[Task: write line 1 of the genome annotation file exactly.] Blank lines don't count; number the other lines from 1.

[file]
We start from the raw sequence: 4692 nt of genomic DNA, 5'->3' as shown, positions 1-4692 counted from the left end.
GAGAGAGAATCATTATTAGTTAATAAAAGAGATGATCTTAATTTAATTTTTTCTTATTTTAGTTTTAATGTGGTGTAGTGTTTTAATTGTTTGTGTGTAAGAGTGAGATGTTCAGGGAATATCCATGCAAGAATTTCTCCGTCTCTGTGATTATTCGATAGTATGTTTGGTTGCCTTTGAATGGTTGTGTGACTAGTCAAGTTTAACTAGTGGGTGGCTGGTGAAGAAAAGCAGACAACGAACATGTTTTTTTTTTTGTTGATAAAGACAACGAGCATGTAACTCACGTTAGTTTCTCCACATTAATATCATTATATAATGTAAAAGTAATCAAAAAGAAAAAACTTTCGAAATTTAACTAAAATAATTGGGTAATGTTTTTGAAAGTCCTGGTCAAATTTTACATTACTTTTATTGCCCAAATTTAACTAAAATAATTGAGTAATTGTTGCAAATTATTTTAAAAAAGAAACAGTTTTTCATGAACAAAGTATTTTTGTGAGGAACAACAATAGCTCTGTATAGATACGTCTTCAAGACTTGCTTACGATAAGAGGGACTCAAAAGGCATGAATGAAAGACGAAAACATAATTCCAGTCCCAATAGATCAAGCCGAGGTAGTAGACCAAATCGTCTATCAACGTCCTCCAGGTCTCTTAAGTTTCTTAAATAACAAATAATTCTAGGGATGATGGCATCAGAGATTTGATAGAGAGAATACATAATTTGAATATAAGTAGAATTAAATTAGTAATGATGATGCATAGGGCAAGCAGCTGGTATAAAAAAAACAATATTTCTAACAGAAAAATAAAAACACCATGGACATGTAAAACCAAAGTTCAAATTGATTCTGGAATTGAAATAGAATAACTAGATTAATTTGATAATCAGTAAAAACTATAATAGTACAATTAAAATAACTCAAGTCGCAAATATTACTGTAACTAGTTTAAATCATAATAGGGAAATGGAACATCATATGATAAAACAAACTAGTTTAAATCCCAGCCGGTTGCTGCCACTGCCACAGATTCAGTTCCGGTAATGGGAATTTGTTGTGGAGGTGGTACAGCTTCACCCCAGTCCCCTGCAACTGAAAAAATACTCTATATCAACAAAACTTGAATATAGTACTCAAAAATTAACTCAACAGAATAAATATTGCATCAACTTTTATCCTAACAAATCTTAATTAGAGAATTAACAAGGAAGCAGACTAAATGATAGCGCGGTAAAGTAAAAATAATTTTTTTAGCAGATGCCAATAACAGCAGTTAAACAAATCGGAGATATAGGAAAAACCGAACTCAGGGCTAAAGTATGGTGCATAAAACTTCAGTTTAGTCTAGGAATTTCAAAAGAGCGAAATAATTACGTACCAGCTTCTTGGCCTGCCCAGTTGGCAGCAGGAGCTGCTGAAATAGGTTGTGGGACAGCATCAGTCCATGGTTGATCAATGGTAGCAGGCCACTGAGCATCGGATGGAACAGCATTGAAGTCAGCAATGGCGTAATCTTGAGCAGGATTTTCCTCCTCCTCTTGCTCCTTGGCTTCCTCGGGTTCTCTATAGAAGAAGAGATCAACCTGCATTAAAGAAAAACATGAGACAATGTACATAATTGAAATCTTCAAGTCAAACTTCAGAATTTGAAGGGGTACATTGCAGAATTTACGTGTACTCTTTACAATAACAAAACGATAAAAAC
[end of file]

We start from the raw sequence: 4692 nt of genomic DNA, 5'->3' as shown, positions 1-4692 counted from the left end.